While diesel still reigns supreme in the school bus industry, many school districts are adopting alternative-fuel vehicles as quickly as their budgets allow. California’s largest school district, Los Angeles Unified, has been operating alternative-fuel vehicles for more than two decades, piloting buses powered by electricity, methanol, compressed natural gas, liquefied natural gas and propane autogas.
With hundreds of CNG- and propane-powered school buses, you could say LAUSD has the best of both worlds. The district has committed to these two options whenever it has the funds to replace older yellow buses. Thanks to partnerships developed over many years with local, state and federal air-quality organizations, LAUSD has been able to replace more than half its fleet with new, cleaner emission vehicles.
Currently the district operates the largest fleet of CNG school buses in the country. According to NGVtoday.org, there are an estimated 2,500 to 3,000 CNG school buses operating nationwide — out of the 480,000 total — but that number is growing.
Donald Wilkes, director of LAUSD’s Transportation Services Division, said his fleet of school buses is 100-percent clean, with 60 percent running on either propane or CNG, and the remainder on biodiesel. Most of the latter are equipped with diesel particulate filters (DPFs) to further reduce emissions.
Wilkes told STN the major metropolitan district has had three propane fueling stations since 2009 and more recently, has installed three CNG fueling stations, with one still under construction downtown. “We’re going to have a station there that will be able to slow-fill about 100 buses and will also have fast-fill capabilities,” he said. “Slow fill is a major time-saver. When drivers return for the day and park their buses, they simply plug in. So it fills as they are away from the bus.”
The district has installed far more slow-fill dispensers than fast-fill, he explained, with about 350 slow-fill posts at its Gardena lot alone. All 529 of their CNG buses are Type D transit models that have a range of about 300 miles on a full tank.
Time saved is money saved. LAUSD has realized additional cost savings by diversifying its fleet with two different alternative fuels. Wilkes estimates they are saving approximately $450,000 annually on fuel with the CNG and propane buses vs. the biodiesel across the district-owned fleet.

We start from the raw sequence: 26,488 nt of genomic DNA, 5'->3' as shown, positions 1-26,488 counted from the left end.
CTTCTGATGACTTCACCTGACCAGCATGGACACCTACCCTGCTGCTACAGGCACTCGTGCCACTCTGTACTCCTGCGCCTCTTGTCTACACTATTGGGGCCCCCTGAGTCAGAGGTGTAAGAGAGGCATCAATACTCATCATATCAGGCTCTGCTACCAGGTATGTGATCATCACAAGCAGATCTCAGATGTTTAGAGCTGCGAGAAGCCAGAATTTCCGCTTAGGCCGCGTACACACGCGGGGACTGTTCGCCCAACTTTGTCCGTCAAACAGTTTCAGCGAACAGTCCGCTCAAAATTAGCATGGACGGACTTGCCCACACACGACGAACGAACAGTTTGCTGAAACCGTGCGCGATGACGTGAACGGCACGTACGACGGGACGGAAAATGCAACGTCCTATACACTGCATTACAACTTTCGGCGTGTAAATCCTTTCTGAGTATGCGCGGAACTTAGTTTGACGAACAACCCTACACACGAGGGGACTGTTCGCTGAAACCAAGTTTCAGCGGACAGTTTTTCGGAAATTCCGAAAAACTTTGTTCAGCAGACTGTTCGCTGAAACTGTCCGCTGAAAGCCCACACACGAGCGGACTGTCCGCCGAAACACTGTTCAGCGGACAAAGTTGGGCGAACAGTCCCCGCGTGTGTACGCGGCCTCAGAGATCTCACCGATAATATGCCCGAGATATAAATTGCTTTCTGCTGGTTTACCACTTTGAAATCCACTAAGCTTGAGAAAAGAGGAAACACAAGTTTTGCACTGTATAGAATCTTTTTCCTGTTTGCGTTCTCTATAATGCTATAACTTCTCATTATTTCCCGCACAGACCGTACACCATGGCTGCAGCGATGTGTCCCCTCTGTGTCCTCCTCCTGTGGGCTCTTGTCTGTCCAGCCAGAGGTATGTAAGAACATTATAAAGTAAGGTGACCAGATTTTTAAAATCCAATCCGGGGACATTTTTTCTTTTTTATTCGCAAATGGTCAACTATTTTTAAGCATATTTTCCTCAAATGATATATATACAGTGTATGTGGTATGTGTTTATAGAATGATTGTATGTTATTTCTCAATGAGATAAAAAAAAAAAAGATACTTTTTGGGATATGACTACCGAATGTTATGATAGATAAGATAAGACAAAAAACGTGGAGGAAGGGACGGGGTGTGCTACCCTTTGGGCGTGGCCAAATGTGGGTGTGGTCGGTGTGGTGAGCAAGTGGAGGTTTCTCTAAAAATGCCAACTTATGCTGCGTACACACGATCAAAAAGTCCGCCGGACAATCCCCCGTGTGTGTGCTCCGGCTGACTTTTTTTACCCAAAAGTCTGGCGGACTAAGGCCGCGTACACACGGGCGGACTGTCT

Currently he manages a yellow bus fleet of approximately 1,300 and a white fleet of 2,500 trucks, vans and cars used by school police, administration, maintenance and operations, and food services. While the district’s heavy-duty trucks run on LNG, he said similar options by Original Engine Manufacturers (OEM) are just not available for their light-duty trucks and vans.
“We’re making strides in that area,” Wilkes said. “It’s hard to find a light-duty, alt-fuel truck or van. For larger vans, you can upgrade to get a propane fuel system. So that’s one of the things we’ve been doing.”
“Ultimately we would like to move away from diesel fuel,” he continued. “Our district has passed an initiative to become all alternative fuel. When we replace vehicles, we always look for an alternative-fuel option.”
A Clean Fuels Leader
Included in that collective “we” is the district’s bus contractor, Student Transportation of America, a subsidiary of Student Transportation Inc. STA services approximately 10 percent of the district’s contract bus routes, all with propane buses, said Wilkes. The remaining routes are district owned and operated, including approximately 1,000 routes servicing students with special needs. Roughly two-thirds of the special needs buses in service run on propane fuel as well.
STI Chief Operating Officer Patrick Vaughan told STN the company will introduce its first 22 CNG buses for LAUSD as part of a new five-year contract taking effect this month. The company will source the compressed natural gas from other private contractors or the City of Los Angeles. “While these are STA’s first CNG buses for LAUSD, the company operates a large CNG fleet in service to other customers, including the CNG fleet serving the Riverside Unified School District,” said Vaughan.
He added that STA anticipates any new buses added to its LAUSD fleet will be ultra-low-emission or alternative-fuel vehicles.
“LAUSD has been in the forefront of alt-fueled buses for many years,” he said. “In 2003, the LAUSD Board of Education adopted its ‘Healthy Breathing Initiative’ that mandated a preference for alt-fuel and clean diesel in all future contracted service procurements. As a leader in the clean fuels movement, the district saw the health benefits to the community.”
In 2008 STA proposed a fleet of 75 propane vehicles in its successful bid to service 71 routes in LAUSD’s San Fernando Valley, Vaughan continued. In December 2009, the district purchased 90 Blue Bird buses with a General Motors 8.1-liter engine and CleanFuel USA liquid propane autogas injection system from A-Z Bus in Riverside, Calif., through a clean school bus grant from the Southern California Air Quality Management District (SCAQMD). CleanFUEL USA established the refueling infrastructure, and Delta Liquid Energy supplies the propane autogas.
Wilkes added that the district has also been operating Thomas Built Buses’ Type D CNG buses since 2010.